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# 558 Note for PHYS 597A with Professor Albert at PSU

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This 20 page Class Notes was uploaded by an elite notetaker on Friday February 6, 2015. The Class Notes belongs to a course at Pennsylvania State University taught by a professor in Fall. Since its upload, it has received 20 views.

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Date Created: 02/06/15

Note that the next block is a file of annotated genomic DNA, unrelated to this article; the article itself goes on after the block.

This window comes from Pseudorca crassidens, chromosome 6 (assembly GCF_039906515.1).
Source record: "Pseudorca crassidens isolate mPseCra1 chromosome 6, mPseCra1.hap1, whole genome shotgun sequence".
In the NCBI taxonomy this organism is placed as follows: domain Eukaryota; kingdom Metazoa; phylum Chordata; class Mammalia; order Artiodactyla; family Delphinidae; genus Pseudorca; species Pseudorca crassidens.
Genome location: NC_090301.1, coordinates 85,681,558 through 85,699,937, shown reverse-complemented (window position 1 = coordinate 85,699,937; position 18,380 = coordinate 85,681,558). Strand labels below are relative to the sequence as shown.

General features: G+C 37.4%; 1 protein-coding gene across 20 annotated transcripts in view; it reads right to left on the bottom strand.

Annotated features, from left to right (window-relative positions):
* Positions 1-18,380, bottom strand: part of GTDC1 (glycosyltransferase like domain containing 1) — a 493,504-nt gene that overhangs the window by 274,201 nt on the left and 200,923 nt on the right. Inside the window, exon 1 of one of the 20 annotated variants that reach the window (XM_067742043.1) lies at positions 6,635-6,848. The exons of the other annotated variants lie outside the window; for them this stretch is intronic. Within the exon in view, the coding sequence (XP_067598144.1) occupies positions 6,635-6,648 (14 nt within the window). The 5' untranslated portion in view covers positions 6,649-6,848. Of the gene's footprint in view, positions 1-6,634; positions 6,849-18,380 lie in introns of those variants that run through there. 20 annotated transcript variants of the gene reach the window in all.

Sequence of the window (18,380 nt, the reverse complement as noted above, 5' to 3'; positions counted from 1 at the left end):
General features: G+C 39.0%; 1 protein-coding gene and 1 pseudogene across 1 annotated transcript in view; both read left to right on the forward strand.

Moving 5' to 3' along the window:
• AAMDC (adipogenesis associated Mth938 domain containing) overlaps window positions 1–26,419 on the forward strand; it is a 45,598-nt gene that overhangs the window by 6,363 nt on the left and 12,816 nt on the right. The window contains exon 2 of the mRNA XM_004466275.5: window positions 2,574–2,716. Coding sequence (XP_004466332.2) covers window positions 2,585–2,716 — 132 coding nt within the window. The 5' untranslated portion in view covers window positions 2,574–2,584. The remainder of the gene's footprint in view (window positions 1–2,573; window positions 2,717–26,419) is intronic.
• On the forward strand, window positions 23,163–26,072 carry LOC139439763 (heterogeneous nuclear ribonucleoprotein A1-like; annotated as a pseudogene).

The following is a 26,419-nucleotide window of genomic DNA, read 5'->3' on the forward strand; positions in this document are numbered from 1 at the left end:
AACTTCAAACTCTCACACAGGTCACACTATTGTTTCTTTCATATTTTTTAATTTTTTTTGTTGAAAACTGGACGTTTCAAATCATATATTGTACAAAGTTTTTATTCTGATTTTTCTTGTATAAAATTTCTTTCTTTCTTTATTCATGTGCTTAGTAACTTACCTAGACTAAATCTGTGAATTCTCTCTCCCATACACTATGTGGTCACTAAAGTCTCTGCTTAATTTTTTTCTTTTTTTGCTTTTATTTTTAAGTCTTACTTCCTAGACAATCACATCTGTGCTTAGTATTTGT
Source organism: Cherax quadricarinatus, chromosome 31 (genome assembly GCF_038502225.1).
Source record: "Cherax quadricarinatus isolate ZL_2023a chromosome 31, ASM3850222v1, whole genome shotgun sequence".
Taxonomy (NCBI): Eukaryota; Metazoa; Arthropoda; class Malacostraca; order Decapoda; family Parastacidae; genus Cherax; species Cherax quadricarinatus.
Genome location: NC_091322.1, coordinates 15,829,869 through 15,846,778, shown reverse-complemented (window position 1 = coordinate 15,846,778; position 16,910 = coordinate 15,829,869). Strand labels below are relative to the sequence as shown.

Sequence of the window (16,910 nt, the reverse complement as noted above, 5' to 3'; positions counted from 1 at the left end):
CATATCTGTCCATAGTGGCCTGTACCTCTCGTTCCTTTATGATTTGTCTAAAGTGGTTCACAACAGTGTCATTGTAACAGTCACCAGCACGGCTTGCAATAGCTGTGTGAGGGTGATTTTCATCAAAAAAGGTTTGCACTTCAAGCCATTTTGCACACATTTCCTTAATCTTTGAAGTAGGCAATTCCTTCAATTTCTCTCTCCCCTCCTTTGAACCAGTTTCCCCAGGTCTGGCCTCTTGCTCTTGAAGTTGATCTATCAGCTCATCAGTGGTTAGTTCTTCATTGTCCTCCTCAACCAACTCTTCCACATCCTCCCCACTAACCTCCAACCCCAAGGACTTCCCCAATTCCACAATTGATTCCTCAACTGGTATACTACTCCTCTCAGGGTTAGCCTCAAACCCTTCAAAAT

PENNSTATE E Search in complex networks Hari Prasad Thadakamalla PhD candidate Email hpt102psuedu Department of Industrial and Manufacturing Engineering Local search in networks Search with help of only local oSearCh inth help Of global information Each node has the Informatlon The path information of only neighboring obtained is the shortest path nodes and does not know the position of the destination node 1 9 Start node 30 9 Destination node Path obtained is shown in dashed line Milgram s experiment 1960 s 7 e I Social network 4 Nodes People quot Edges Acquaintances Wife of divinity school student Connected by an edge if A and B know each other letter steps jte Targeted person has to receive the Rules 1 Each person can give the letter only to his her acquaintances 2 Choose the acquaintance such that it will reach the target person as quickly as possible 9 Short chains of acquaintances exist Six degrees of separation 9 People were able to find these chains using only local information 3 Results in literature gt Many network models have been proposed explaining the first observation gt Second observation implies that the structure of the network is inherently searchable Searchability 9 Search length scales as log N or lesser gt Kleinberg 2000 demonstrated that emergence of the second phenomenon requires special topological structure gt Watts et a1 2002 model explains this phenomenon based on plausible hierarchical social structures Kleinberg s model 0 Gndpqr O O O O O O n number ofnodes 0 d dimension 0 p distance for local neighbors q number of longrange connections P duv Gn211 r Distance between nodes is lattice distance or L1 norm dz39j um lk z391 Jl Kleinberg s model cont gt Generalization of Watts and Strogatz model 9 Rich in local connections few longrange connections 9 When r 0 it is similar to WattsStrogatz model gt Objective 9 Send a message from node u to target node t gt Known information 9 Set of local contacts among all nodes underlying grid structure 9 Grid position of the target node t Kleinberg s model cont gt Algorithm 9 Greedy algorithm Send the message to the neighbor which ever is closer to the target node gt Results 9 There is a decentralized algorithm A and a constant 0L1 independent of n such that when r 2 and p q 1 the expected delivery time of A is at most 0L1 log n2 o For 0 S r lt 2 any decentralized algorithm at least ocrna39rW o For r gt 2 any decentralized algorithm at least arnltr2gtltr1gt Kleinberg s model cont 8 r 2 r 1 lower bound T 5 2 r3 0L1 delively tune given as lognT clustering exponent 139 Identity and search in social networks Watts et al gt Presented a model based upon plausible social structures and contentions about social networks Individuals into set of groups 4 research labs Layers of groups university Longrange connections I 117 1 Different hierarchical clusters H 2 7quot 39 J occupation Social distance Identity and search in social networks cont 12 10 A G8 56 4 2 39 12 3 4 5 6 7 8 9101112131415 L Comparison between nL the number of completed chains of length L taken from the original smallworld experiment bar graph and from an example ofthe model given by Watts eta with N 108 individuals 10 Search in powerlaw networks Adamic et LIL gt Search in nonspatial networks gt Adamic et al 2001 showed that high degree seeking strategy is better than random walk strategy 9 Random walk Number of steps 5 to reveal the whole graph is s N N3172r 9 High degree search NE UtilizesHaemeteteqjamq liee in the node degree S N N274 11 Real networks are heterogeneous in edge weights gt Edgeweight Distribution The distribution of the edgeweights in the network 9 Many real networks have heterogeneous edgeweights 0 Internet Amount of traf c or bandwidth available 0 Social network Strength of acquaintance 0 Metabolic networks Strength of interactions 0 Sensor networks Amount of energy consumed 0 Transportation network Distance cost 9 No empirical results gt Optimal strategy may change 39f the ed e weights are different weighted complex etworks Heterogeneous edgeweights 12 Local betweenness centrality LBC Thadakamalla et 111 gt Form the local network consisting of the root node first and second neighbors root node Neighbors 2 3 4 and 5 13 LBC cont gt Form the local network consisting of the root node first and second neighbors gt LBC of the first neighbor i Li 2 LG Siiil as SJE local network 039 is the total number of shortest paths om node s to l O39Srl39 is the number of these shortest paths passing through i o Shortest path 5 t The path from node 5 to node t which has the smallest sum of edge weights 14 LBC of a neighbor depends on both the degree of the neighbor and the weight on the edge connecting it to the root root39node Neighbors 2 3 4 5 a L2 760 L3 420 L4 420 L5 00 b L2 760 L3 920 L4 420 L5 00 15 Highest LBC algorithm performs best in powerlaw networks Powerlaw exponent 21 23 25 27 29 Search strategy Random walk 110870 176058 271311 389491 476975 Minimum edge weight 31895 74541 153923 273201 378956 Highest degree 37583 76145 151974 269362 373961 Minimum average node weight 60541 106534 187043 304227 393603 Highest LBC 29806 70725 149048 266774 375153 Comparison of different search strategies in powerlaw network on 2000 nodes with different powerlaw exponents The edge weights are generated from an exponential distribution with mean 5 16 The difference between the highdegree search and highLBC search increases as the heterogeneity in edge weights increase Beta 5 5 Uniform0 10 Exp Powerlaw Search strategy o2 23 02 83 O2 25 02 246538 Random walk 110771 109772 110870 101121 202 241 272 344 70447 41471 31895 35854 Minimum edge weight 92 29 7 44 Hi best de me 37998 36843 37583 46618 g g 4 14 26 59 122868 78815 60541 46618 Minimum average node weight 235 145 103 88 Highest LBC 36626 32230 29806 24777 Power law network with exponent 21 on 2000 nodes The values in the brackets show the percentage increase in average distance for each strategy relative to the average distance taken by the LBC strategy 17 Pictorial comparison High degree Search Normalized average distance High LBC Search Heterogeneity of edge weights The pictorial comparison of the behavior of highdegree and highLBC search as the heterogeneity of edge weights increases in powerlaw networks Note that average distances are normalized with respect to high LBC search 18 References gt S Milgram The SmallWorld Problem Psychology Today 1 1967 gt 2OIlteinberg Navigation in a small world Nature 406 24 August gt Kleinber3 The small world phenomenon An algorithmic perspective roc 32nd ACM Symposium on Theory of Computing 2000 gt DJ Watts PS Dodds and ME Newman Identity and search in social networks Science 296 17 May 2002 gt LA Adamic RM Lukose AR Puni ani and BA Huberman Search in powerlaw networks Physical eview E 64 046135 2001 gt HP Thadakamalla R Albert and SRT Kumara Search in weighted complex networks Physical Review E 72 066128 2005 gt Kleinberg Complex Networks and Decentralized Search Algorithms Proceedin s of the International Congress of Mathematicians IC 2006 to appear 19 Questions 20